_ European Commission Brussels, 19 September 2018.
What is ‘connectivity’ for the European Union?
Connectivity is essentially about networks. These can be in the form of transport links: by air, land or sea. Connectivity can be digital networks: mobile or fixed, from cables to satellites, from the internet backbone to the last mile. Connectivity also includes energy networks and flows: from gas, including liquefied natural gas (LNG) to electricity grids, from renewables to energy efficiency. Finally, connectivity has a very obvious human dimension: from cooperation in education, research and innovation to travel and tourism. Connectivity serves and facilitates human interaction.
Connectivity brings people, places and opportunities closer, which is why it has to be approached and managed well. To work efficiently, connectivity requires internationally agreed practices, rules, conventions and technical standards, supported by international organisations and institutions that enable interoperability of networks and trade across borders. The potential impact of infrastructure and investments also requires the necessary steps to be taken to ensure that connectivity is sustainable. This refers to fiscal, environmental, economic and social sustainability.
Why is this Joint Communication coming now and what does it plan to achieve?
Already in 2016, the EU’s Global Strategy recognised that connectivity requires that the EU steps up its engagement, noting the link between the EU’s security and prosperity and the increasing importance of a ‘connected Asia’. Since then, the economic, political, and security related implications of connectivity have become greater than ever before.
With opportunities for investment and better connectivity also comes responsibility. The impact of climate change and the need to speed up a global transition to low-carbon economies, the pitfalls of unsustainable borrowing and the dangers of unfair trade and investment practices make a sustainable, comprehensive and rules-based approach to connectivity not only desirable but necessary. Others are also setting out their own strategies at this time.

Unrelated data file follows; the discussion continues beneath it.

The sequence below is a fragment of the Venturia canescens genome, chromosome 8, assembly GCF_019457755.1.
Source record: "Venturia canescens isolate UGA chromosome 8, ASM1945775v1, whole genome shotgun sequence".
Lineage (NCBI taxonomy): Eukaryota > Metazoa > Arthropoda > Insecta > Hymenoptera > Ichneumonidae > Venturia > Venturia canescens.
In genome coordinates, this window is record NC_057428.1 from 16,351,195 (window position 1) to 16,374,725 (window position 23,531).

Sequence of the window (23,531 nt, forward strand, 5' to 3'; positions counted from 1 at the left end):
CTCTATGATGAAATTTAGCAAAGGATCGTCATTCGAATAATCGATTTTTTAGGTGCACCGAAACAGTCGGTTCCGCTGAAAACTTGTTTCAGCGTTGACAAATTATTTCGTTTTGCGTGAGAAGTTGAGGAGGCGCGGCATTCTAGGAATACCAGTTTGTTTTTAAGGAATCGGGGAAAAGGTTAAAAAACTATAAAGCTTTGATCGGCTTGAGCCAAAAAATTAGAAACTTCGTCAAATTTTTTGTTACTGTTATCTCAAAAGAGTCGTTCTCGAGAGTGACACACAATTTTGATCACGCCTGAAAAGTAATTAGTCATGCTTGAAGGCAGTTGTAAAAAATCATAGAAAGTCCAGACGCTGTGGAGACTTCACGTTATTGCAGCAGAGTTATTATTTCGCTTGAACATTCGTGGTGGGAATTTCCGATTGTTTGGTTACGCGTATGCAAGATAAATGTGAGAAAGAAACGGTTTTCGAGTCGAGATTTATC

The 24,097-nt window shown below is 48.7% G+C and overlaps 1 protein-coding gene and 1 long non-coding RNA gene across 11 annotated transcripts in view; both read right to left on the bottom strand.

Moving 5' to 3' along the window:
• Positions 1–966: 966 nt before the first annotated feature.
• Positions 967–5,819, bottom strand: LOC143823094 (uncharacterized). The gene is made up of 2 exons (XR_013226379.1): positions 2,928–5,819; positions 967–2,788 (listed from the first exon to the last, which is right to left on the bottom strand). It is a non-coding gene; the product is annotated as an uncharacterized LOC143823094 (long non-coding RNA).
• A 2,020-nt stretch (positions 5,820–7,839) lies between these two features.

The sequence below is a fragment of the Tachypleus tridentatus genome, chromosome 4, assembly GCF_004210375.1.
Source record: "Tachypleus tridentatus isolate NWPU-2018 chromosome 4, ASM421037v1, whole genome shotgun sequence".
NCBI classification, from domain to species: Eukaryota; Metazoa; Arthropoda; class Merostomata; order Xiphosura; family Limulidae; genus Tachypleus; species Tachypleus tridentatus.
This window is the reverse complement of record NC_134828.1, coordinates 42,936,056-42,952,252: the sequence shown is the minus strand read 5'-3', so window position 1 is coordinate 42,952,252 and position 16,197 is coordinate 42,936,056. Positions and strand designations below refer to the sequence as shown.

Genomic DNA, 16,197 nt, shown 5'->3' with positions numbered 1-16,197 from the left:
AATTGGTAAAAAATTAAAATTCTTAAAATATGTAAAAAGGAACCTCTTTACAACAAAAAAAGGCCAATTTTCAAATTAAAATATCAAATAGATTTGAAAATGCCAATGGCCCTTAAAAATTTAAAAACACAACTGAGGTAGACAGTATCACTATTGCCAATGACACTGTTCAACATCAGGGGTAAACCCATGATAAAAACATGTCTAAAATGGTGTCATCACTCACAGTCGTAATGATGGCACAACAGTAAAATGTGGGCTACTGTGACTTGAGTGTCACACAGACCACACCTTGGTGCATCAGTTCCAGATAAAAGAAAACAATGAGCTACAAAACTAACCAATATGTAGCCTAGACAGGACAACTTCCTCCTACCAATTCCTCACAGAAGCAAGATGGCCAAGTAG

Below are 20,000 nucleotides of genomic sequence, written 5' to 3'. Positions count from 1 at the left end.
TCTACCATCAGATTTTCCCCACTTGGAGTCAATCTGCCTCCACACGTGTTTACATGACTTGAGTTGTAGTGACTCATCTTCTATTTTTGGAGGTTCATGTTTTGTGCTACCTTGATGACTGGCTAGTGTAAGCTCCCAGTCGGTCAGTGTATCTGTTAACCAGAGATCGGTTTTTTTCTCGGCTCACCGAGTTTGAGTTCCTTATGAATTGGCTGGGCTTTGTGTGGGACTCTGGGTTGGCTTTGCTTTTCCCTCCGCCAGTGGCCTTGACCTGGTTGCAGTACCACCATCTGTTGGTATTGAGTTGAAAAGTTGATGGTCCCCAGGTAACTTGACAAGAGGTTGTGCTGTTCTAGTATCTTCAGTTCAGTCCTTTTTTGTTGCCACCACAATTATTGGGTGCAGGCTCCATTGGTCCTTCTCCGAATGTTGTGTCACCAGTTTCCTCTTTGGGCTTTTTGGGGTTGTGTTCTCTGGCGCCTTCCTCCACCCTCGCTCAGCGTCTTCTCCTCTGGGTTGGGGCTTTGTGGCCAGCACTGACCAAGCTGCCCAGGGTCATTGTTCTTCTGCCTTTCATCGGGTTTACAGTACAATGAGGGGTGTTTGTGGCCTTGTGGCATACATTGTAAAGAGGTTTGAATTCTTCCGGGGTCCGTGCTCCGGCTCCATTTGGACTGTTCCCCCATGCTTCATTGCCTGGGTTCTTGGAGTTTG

These factors have made it increasingly urgent for the EU to formulate its policy on Euro-Asian connectivity. It allows the EU to strengthen its engagement with its partners, clearly laying out its expectations and the conditions of its cooperation, following a unified, cross-sectoral, and integrated approach. The EU can build on its experience of regulating connectivity and creating cross-border transport, energy, human and digital links. It can draw on its many partnerships with third countries as well as regional and international organisations. It has its own means of helping to mobilise investment, which the Commission has proposed to strengthen for the next Multiannual Financial Framework (2021-2027), combining other public and private sources of capital. In doing so, it seeks to create an enabling environment for investment, create opportunities for businesses – based on a level playing field – and citizens, who will benefit from the growth this generates, as well as the results of increased connectivity in the fields of education, research, innovation, culture and tourism.
Does the Joint Communication prioritise regions, sectors or projects?
The Joint Communication looks at how to connect Europe and Asia as a whole. It draws upon the European Union’s existing efforts to enhance connectivity, from bilateral dialogues to regional-to-region action plans, to engagement with and in international organisations. All regions and all sectors are important in their own ways. The world is increasingly interlinked, and the Joint Communication seeks to help create conditions where connectivity is increasingly sustainable. The EU’s interests in connectivity are best served when countries adopt good regulatory frameworks, create better business conditions, follow sensible economic policies, and tend towards open markets.
How has the EU been working on connectivity already?